The Boy Scouts of America’s national council voted Thursday to end the organization’s discriminatory policy barring openly gay youth from membership, reports the Associated Press. However, the group’s ban on gay adult leaders remains in place.
For former members like James Dale, who was expelled from the organization in 1990 at age 19 after BSA officials learned he was gay, it is a hard-fought victory in a battle which has continued for more than two decades.
His case, Boy Scouts of America vs. Dale, grabbed headlines in 1998 after an appellate court in New Jersey ruled that the BSA violated the state’s antidiscrimination law by expelling Dale because of his sexual orientation. Though the ruling was reversed June 28, 2000, by the U.S. Supreme Court in a 5-4 ruling saying private groups like the BSA have the right to set their own membership criteria, Dale believes his case helped pave the way for today’s landmark vote.
“I lost by one vote in the Supreme Court, but I think that I pretty much continue to win in the court of public opinion,” he said in a recent interview with GLAAD.
Since then, public disapproval of the BSA’s antigay policy has continually increased over the years, reaching a fever pitch in 2012. Even as the organization continued to expel employees such as former Eagle Scout Tim Griffin, who was fired from his job at a California Boy Scout camp because he was gay, and leaders such as Jennifer Tyrrell, who was ousted as a leader of her son’s scout troop in Ohio for being a lesbian, a wave of support for equality arose. Last year both President Barack Obama and Republican presidential candidate Mitt Romney said they opposed the BSA’s discrimination against gays, while groups such as the Intel Foundation, the BSA’s largest corporate donor, announced it would no longer fund the organization unless the its gay ban was lifted.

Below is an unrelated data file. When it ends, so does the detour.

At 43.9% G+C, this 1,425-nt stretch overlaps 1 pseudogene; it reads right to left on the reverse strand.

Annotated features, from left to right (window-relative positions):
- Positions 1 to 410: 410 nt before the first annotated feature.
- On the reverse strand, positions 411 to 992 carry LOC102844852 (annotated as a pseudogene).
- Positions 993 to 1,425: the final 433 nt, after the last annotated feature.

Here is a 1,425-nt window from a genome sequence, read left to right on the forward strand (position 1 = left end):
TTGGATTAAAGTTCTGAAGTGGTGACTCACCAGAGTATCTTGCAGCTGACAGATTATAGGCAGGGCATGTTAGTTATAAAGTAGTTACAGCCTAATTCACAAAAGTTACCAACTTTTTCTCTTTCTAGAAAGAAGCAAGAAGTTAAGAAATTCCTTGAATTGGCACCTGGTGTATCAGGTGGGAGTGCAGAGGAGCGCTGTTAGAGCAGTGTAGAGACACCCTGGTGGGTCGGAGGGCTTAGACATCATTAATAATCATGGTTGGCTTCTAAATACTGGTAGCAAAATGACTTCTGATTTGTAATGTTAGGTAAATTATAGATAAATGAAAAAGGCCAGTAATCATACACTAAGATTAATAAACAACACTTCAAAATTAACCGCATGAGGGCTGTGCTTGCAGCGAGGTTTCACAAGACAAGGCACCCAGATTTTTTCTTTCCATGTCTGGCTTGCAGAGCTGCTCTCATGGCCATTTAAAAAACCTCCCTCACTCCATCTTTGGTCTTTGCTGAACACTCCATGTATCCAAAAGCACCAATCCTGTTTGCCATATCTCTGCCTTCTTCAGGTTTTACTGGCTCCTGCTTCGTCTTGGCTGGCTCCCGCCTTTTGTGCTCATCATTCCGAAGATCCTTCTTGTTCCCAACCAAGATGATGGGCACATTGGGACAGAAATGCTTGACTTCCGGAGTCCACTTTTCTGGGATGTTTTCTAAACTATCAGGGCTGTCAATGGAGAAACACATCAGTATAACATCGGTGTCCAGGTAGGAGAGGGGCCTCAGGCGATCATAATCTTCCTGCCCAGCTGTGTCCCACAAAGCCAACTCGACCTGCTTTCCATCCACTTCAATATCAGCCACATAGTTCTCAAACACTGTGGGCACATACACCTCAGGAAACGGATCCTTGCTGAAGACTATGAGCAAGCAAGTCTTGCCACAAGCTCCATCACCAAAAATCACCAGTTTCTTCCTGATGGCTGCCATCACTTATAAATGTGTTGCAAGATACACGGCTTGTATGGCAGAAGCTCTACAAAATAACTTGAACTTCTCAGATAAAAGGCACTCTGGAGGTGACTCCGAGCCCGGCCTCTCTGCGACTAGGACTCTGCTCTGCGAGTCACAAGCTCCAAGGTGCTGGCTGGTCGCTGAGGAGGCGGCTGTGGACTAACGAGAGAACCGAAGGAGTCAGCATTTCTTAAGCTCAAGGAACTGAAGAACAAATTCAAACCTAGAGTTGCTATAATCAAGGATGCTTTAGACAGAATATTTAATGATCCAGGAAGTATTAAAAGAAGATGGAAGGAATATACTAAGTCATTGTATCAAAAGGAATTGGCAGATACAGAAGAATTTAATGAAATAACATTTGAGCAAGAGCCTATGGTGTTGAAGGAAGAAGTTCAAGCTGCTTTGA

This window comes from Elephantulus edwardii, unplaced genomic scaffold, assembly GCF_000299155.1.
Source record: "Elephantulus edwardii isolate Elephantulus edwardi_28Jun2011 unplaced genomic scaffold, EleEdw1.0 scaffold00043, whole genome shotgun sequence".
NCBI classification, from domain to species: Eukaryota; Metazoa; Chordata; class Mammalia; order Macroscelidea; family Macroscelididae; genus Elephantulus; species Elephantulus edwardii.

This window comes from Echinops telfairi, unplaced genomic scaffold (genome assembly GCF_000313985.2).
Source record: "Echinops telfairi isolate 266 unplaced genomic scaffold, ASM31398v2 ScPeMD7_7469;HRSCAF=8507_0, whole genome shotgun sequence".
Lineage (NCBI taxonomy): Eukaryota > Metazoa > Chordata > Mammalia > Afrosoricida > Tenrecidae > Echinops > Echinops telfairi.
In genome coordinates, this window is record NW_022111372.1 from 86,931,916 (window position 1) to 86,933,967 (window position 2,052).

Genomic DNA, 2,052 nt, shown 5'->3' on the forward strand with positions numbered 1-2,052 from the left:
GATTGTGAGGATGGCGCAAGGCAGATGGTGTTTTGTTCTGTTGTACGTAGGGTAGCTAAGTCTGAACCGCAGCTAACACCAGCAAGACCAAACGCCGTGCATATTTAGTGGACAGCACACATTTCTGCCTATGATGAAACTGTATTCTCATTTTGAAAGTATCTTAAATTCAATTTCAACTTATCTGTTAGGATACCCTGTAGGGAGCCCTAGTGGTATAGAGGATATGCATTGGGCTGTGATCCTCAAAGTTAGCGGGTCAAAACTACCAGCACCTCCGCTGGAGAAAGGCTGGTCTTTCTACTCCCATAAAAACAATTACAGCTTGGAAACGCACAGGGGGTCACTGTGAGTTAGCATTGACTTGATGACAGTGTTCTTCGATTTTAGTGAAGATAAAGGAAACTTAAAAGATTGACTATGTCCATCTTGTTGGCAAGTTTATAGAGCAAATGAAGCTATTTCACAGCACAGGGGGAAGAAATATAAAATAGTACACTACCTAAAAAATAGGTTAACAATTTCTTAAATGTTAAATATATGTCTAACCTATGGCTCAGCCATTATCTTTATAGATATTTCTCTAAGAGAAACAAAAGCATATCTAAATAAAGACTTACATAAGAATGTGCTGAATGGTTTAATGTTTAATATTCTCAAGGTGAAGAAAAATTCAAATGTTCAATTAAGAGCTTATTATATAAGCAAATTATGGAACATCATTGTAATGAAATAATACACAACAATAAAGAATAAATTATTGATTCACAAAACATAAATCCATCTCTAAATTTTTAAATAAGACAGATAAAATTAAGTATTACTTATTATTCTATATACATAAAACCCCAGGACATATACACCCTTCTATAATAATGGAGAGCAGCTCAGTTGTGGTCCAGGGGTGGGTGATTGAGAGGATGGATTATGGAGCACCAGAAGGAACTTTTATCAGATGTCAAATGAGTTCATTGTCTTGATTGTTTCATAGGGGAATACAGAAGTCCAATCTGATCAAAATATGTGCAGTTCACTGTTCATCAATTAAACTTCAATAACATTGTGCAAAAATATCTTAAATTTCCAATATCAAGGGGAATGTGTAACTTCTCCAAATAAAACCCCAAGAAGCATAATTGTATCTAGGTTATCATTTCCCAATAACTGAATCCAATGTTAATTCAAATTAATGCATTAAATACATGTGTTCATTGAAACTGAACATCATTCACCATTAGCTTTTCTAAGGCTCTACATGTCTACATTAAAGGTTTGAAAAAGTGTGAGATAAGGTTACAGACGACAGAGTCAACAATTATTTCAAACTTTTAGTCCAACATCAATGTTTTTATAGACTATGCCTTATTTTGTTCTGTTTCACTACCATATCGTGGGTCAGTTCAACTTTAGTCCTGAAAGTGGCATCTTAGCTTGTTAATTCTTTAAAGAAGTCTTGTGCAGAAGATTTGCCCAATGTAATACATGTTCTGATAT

By January of this year, mounting public pressure had forced the BSA to announce it would consider ending the gay ban and replace the policy with one which allowed local scouting organizations to set their own rules on the matter. However, a vote by the group’s national board set for February 6, 2013 to decide the issue was soon delayed until May, with the organization claiming the complexity of policy required “a more deliberate review.” National BSA officials then put forth the proposal voted on today, allowing openly gay young people in the program but still barring gay adults.
While today’s vote is a step forward, the fact that the BSA has remained steadfast in its ban on gay adult leaders remains an obstacle in the battle for equality. However, Dale believes the fight will eventually be won as more people continue to raise their voices as he did 23 years ago. “We have won as a community,” he said. “We continue to win when we tell our own stories.”
View a timeline on the Scouts’ slow evolution here.